What does it mean to argue that communication is organizing? Or ritual? Or failure? What is at stake in choosing one metaphor or stance over another? What is gained and what is lost - for the field, for the theories themselves, and especially for humans communicating in everyday contexts? In Communication as…: Perspectives on Theory, editors Gregory J. Shepherd, Jeffrey St. John, and Ted Striphas bring together a collection of 27 essays that explores the wide range of theorizing about communication, cutting across all lines of traditional division in the field.
The essays in this text are written by leading scholars in the field of communication theory, with each scholar employing a particular stance or perspective on what communication theory is and how it functions. In essays that are brief, argumentative, and forceful, the scholars propose their perspective as a primary or essential way of viewing communication with decided benefits over other views.
Compares and contrasts different metaphorical views on the theory and practice of communication, challenging students to develop their own argument about communication theory; Promotes an alternative way of examining communication problems - through the engaged interplay of a diversity of positions - encouraging readers to think through contemporary problems and questions in the field; Compels readers to confront competing theoretical positions and their consequences head-on rather than outlining theories in ways that might separate them from their real-world consequences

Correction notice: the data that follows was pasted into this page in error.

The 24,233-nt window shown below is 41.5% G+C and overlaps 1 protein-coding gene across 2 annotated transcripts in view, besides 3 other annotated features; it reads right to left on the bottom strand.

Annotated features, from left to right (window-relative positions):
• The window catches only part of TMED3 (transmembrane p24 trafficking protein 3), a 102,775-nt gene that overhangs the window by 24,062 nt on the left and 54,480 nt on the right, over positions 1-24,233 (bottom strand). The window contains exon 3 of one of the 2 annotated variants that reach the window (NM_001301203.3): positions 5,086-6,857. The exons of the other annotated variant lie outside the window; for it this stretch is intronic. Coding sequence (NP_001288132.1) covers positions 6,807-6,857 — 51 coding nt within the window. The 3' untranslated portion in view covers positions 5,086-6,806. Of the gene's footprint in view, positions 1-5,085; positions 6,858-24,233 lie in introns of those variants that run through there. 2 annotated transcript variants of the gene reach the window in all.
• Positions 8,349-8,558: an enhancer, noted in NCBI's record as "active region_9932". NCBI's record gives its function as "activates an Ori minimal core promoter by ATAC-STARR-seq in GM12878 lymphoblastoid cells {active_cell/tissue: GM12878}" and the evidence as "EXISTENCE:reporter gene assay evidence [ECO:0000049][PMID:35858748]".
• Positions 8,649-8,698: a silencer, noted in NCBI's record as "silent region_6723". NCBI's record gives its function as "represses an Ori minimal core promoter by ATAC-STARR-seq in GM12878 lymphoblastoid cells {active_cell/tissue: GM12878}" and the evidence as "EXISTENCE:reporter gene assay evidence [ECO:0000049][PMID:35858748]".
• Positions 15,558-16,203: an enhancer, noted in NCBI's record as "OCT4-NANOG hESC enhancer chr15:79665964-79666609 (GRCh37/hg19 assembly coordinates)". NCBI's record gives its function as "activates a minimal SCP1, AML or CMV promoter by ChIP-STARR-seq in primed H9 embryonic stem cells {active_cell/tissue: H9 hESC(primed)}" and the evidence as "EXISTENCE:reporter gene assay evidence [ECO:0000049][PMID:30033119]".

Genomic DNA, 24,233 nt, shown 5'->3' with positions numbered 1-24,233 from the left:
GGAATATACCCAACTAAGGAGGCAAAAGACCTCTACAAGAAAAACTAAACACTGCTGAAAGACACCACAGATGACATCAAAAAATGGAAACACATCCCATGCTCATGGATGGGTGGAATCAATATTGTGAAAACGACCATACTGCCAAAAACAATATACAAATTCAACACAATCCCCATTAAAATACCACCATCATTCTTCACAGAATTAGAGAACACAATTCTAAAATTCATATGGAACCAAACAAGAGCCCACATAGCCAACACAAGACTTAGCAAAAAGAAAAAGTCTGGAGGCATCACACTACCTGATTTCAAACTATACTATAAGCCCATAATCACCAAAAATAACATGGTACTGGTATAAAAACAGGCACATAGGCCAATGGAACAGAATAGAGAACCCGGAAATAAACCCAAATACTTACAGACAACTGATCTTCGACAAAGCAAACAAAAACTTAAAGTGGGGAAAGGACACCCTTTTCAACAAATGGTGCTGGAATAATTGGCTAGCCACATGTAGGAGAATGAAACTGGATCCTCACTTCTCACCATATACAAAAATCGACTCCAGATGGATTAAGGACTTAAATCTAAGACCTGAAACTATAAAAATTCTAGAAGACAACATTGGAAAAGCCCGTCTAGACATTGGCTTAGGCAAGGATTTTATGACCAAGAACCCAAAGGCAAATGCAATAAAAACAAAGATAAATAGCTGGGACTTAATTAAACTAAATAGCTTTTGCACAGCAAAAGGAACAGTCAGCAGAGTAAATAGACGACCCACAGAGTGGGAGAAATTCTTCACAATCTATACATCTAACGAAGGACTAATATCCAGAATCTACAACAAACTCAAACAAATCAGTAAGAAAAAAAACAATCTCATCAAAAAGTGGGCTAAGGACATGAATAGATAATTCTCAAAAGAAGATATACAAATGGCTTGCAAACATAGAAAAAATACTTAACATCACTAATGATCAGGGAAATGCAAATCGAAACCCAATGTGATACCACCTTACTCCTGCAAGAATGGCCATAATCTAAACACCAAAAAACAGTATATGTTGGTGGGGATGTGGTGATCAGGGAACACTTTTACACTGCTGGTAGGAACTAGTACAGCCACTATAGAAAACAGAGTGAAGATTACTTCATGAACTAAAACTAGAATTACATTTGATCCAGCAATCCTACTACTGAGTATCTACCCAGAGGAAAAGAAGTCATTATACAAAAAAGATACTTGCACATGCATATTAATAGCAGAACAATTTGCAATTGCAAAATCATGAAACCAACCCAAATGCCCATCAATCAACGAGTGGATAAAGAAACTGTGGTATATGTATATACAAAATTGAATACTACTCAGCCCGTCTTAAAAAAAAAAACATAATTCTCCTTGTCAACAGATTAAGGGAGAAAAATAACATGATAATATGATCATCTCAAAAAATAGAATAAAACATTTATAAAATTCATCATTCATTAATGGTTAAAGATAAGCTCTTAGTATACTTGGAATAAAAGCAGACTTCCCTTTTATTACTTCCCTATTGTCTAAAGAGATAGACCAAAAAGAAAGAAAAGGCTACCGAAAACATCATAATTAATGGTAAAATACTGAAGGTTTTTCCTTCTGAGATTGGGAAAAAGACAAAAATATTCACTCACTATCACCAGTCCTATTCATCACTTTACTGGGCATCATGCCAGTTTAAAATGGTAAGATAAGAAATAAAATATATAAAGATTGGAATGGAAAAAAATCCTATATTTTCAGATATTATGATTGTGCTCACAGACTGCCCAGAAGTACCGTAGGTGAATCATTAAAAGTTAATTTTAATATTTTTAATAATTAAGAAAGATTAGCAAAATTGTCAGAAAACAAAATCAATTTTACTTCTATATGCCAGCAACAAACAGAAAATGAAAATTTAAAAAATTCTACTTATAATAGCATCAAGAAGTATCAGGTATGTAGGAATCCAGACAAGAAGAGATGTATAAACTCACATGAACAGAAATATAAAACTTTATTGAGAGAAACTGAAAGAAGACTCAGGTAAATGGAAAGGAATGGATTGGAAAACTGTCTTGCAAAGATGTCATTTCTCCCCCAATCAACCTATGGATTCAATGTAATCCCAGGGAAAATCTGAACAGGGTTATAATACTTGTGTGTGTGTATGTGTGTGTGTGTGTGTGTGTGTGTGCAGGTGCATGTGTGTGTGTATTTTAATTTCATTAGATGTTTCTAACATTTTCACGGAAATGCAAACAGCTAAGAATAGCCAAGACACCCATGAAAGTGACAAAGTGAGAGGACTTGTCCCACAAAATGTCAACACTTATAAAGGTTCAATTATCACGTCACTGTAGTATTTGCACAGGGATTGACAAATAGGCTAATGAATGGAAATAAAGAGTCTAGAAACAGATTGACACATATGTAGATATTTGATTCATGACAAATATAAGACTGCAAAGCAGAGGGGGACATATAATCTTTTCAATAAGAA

Communication as… is an excellent textbook for advanced undergraduate and graduate courses on communication theory in the fields of Communication, Journalism, Sociology, and Psychology.
Chapter 11: Communication as Techné
Communication as Techné
Before communication is intersubjective connection, coordination, ritual, meaning, culture, or anything else, communication is something that people do. At its core, communication is a special form of action. To use an antiquated phrase, it is a practical art, or rather a set of practical arts. This holds true no matter what favorite example we use for that massive and ambiguous thing we call communication: it is true in conversation, in large-scale media systems, in human-animal interaction, and in the most subtle dimensions of encounters with others. Communication is, above all else, a techné. In this chapter, I will outline what I mean by techné and then offer brief historical, political, and philosophical arguments for its use as a defining metaphor ...